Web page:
China Roses were thought to be growing in Chinese gardens from AD 965, but showed up in John Tradescant’s garden at Lambeth in 1656. Not reliably hardy, they grow only in US Zones 7-10 where they thrive on rich feeding and ample warmth and humidity. Of all the Old Roses, they are — to me anyway — the least attractive, showing a lot of bare stems and with less petal coverage, somewhat resembling our own wild Nootka Rose.
Damask roses — from “Damascena” or Damascus where they were originally cultivated, and later identical varieties from Persia — have the special gift of being extremely shade tolerant. This makes them a boon for folks with wooded areas or brick or rock fences. They also do fine in sunshine, thus making them one of the best all-around Old roses. They need little pruning other than cutting off the dead flowering flower heads and encouraging the new summer shoots. Their fragrant essential oil is extracted and distilled in certain areas of Turkey to make Attar of Roses. They appear in shrub or rambling varieties as well as color variations from white through all shades of pink to wine. They are hardy to -20F and best for zones 5-9.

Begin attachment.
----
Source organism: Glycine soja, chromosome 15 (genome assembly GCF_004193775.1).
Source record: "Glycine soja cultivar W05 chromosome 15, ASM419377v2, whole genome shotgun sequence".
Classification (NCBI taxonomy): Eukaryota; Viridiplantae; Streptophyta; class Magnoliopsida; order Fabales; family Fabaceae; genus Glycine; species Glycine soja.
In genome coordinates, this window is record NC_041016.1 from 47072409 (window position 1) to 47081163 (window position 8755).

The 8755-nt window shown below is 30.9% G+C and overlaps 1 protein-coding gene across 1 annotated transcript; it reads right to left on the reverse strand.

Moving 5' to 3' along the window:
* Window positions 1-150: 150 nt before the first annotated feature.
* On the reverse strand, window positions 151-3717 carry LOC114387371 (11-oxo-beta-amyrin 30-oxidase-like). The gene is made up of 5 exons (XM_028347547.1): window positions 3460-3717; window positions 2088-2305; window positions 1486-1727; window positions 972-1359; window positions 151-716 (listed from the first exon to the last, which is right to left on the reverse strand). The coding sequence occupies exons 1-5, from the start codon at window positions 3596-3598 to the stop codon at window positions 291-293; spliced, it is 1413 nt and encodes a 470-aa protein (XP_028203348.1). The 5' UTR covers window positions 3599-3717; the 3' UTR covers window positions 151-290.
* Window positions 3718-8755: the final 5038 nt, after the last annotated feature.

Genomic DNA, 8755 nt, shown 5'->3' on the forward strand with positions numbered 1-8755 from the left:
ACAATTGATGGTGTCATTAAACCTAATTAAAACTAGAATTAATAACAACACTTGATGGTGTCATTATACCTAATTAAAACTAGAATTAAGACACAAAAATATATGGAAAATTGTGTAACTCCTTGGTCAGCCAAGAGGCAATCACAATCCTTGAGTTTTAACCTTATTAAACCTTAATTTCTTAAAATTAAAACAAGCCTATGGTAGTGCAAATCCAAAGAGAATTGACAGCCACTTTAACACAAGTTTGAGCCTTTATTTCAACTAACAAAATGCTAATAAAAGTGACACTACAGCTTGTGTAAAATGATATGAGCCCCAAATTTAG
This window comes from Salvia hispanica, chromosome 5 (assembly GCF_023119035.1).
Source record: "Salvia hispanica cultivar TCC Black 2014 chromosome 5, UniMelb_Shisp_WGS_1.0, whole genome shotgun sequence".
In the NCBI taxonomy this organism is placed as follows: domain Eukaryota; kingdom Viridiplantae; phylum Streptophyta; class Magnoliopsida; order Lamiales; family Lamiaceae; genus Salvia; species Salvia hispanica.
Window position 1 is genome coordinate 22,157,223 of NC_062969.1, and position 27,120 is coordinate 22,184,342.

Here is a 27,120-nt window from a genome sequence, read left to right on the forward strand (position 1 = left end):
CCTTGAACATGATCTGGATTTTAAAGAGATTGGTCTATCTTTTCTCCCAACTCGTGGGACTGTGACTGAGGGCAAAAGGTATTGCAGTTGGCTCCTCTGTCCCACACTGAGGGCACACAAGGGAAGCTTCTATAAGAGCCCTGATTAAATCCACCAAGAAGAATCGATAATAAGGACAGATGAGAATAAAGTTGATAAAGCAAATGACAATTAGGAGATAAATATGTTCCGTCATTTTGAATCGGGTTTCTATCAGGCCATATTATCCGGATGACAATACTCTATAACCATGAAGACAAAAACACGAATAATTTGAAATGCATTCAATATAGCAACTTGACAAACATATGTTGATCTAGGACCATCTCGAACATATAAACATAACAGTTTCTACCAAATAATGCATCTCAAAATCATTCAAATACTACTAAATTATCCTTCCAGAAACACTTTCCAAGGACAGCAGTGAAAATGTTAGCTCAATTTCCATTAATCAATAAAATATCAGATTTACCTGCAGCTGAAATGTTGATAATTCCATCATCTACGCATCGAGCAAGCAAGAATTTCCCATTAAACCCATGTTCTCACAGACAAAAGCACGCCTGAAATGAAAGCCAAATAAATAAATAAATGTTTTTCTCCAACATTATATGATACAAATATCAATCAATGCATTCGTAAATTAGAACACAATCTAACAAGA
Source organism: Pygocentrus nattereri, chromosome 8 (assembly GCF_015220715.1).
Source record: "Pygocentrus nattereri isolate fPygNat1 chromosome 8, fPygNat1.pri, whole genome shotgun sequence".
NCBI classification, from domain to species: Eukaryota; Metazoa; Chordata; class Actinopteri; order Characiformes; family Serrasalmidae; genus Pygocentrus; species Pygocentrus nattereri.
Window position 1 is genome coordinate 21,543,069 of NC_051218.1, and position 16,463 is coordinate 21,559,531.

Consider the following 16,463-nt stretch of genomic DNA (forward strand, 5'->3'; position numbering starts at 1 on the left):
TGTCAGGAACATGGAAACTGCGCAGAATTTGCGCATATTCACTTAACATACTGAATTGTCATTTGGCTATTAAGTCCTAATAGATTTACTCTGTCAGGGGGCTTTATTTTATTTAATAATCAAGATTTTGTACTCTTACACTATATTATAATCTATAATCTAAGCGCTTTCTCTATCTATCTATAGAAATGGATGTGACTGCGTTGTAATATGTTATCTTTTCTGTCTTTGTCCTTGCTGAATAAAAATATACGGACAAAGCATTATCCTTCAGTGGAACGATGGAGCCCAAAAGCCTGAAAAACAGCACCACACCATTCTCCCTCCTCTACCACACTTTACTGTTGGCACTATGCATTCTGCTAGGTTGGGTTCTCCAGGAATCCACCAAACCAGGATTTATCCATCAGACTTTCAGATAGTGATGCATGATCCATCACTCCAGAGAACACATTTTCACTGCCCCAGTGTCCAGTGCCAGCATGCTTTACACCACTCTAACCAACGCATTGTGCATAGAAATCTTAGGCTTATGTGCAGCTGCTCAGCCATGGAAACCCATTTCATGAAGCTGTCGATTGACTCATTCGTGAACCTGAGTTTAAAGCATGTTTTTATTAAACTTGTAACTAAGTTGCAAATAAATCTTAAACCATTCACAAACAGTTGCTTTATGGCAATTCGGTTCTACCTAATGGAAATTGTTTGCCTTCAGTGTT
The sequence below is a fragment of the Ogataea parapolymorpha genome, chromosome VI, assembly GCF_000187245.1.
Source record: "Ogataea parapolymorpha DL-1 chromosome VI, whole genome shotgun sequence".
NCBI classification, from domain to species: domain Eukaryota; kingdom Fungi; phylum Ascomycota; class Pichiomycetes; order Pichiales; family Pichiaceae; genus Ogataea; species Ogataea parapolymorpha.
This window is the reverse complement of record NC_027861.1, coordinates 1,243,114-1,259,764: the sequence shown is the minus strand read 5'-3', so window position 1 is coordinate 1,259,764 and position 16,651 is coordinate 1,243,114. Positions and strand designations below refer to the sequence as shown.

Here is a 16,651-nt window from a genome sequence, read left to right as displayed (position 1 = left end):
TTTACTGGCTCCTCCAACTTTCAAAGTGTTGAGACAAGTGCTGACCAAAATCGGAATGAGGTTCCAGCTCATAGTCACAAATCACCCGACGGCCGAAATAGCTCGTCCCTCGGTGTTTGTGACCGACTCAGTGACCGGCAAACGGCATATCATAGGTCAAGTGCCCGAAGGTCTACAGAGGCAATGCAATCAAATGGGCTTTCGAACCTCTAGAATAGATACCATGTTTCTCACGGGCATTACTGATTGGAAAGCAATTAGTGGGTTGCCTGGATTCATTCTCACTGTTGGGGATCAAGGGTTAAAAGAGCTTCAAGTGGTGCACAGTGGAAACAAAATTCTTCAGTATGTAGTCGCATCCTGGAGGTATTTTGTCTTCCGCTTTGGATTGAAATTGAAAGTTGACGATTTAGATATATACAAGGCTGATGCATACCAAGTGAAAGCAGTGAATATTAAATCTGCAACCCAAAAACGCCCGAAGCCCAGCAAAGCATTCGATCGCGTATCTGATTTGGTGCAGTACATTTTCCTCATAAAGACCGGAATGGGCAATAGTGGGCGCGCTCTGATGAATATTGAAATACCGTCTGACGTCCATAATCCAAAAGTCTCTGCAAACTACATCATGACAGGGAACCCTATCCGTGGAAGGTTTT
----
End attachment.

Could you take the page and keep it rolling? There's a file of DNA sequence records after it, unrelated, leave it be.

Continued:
Gallicas are usually short with rather floppy branches and rich maroon-red flowers. Not as heavily petaled as the Bourbons, their superb scent and intense color made them a favorite in medieval gardens. Brought to France from Damascus in the 13th Century, they were cultivated not only for their beauty and hardiness but for medicinal properties and perfumes as well. A well-known and sought after color variation is “Rosa Mundi”, a dazzling red/pink and white striped form free flowering over a long period in mid-summer. Garden varieties need rich soil; unlike many of the Old Roses, they do not thrive in poor light soils. Their growing habits lend themselves to trellises or fence supports so as to produce a graceful cascade. Hardier than many Antique Roses, they accept temperatures to -30F, and US Zones 4-8.